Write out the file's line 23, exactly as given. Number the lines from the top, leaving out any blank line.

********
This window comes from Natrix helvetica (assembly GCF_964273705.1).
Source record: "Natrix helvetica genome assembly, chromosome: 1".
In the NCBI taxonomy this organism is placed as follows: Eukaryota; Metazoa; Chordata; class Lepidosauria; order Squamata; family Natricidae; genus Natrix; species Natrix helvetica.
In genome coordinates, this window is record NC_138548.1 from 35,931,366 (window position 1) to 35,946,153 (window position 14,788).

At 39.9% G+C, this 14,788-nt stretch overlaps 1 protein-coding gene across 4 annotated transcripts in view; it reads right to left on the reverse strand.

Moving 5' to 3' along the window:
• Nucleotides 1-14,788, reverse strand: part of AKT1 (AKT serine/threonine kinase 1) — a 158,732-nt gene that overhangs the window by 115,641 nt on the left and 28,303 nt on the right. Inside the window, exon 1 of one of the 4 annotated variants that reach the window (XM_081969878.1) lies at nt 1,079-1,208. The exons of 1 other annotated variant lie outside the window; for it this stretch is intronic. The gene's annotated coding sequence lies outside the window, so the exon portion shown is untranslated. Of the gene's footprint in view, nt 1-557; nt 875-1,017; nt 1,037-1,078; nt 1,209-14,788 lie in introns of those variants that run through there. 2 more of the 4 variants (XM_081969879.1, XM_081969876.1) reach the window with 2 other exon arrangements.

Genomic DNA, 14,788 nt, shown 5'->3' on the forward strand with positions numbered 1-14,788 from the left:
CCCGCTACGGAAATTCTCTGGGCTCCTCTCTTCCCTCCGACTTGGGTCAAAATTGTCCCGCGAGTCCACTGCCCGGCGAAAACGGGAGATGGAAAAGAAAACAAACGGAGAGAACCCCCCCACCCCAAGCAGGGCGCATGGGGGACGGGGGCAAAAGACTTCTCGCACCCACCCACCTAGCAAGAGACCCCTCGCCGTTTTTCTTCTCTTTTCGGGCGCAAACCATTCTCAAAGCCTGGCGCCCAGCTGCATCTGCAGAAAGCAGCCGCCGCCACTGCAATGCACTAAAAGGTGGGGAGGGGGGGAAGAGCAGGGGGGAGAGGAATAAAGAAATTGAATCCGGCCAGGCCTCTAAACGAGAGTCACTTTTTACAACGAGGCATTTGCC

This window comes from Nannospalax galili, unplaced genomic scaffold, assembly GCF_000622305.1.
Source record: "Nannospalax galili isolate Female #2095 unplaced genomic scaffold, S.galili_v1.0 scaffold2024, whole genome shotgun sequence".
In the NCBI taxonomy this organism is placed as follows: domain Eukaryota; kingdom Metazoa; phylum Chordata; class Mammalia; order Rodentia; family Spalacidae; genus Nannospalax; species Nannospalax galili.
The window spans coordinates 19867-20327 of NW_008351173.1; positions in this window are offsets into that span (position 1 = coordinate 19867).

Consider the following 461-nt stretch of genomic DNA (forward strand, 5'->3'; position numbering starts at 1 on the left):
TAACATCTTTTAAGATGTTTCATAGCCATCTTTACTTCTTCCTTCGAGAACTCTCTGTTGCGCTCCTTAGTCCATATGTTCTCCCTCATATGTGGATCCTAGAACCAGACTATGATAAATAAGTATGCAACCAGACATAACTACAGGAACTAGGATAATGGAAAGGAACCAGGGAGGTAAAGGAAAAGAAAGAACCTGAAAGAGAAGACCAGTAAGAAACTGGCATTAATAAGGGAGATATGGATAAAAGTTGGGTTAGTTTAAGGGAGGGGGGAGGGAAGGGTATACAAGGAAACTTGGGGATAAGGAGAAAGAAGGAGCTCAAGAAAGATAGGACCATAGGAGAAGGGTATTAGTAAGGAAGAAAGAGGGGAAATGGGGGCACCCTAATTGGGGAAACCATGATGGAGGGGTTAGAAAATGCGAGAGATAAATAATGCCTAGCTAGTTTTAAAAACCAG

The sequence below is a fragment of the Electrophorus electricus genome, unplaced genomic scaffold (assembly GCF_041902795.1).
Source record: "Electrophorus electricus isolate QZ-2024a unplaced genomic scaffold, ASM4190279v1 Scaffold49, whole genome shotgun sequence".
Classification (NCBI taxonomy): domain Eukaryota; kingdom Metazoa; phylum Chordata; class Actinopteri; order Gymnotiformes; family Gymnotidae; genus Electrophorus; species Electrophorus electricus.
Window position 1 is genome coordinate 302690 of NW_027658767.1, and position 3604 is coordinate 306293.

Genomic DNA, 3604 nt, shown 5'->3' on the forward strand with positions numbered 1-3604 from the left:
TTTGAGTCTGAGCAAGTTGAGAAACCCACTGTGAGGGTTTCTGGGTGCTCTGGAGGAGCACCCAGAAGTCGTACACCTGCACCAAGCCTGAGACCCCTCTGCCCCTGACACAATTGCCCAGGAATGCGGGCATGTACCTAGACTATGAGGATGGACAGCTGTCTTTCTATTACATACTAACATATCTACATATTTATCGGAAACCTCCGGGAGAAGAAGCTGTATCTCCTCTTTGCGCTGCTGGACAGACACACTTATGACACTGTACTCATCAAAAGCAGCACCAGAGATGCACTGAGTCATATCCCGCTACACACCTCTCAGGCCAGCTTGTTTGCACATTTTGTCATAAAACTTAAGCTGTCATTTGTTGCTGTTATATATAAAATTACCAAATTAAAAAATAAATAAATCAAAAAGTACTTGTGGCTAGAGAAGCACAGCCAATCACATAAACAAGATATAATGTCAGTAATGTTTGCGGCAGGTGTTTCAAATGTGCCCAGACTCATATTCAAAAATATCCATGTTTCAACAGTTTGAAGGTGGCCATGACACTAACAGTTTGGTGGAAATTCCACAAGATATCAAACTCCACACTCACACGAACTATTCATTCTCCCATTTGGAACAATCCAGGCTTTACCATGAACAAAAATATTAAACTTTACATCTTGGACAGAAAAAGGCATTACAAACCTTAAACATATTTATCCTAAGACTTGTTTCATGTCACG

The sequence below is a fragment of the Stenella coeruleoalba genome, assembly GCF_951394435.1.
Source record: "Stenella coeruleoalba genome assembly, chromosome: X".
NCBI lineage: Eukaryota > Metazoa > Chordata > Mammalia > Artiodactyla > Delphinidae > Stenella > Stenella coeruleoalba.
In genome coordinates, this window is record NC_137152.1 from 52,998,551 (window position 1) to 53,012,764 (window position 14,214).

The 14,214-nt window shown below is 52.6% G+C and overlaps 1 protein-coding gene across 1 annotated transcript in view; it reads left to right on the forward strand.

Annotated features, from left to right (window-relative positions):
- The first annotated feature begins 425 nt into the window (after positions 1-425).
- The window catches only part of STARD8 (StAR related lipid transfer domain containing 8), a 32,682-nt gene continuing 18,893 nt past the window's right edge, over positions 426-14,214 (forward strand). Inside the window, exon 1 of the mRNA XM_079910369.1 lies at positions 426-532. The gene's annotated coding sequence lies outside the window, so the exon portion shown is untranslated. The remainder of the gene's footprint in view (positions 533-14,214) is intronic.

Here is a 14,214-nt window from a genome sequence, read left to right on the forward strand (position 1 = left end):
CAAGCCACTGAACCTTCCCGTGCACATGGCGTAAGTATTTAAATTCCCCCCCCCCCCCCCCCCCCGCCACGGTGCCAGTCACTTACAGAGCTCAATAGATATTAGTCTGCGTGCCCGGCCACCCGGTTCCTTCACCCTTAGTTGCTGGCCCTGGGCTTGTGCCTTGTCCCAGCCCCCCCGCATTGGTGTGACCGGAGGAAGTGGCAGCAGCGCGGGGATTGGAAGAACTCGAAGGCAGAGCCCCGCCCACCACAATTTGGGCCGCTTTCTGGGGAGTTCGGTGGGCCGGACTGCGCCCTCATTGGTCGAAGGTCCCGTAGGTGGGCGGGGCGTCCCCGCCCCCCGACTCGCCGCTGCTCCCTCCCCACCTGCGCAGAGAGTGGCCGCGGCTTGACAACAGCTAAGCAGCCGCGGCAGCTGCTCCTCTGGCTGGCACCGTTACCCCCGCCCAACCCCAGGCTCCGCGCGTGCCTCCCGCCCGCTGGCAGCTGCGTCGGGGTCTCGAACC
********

Source record: "Stenella coeruleoalba genome assembly, chromosome: X".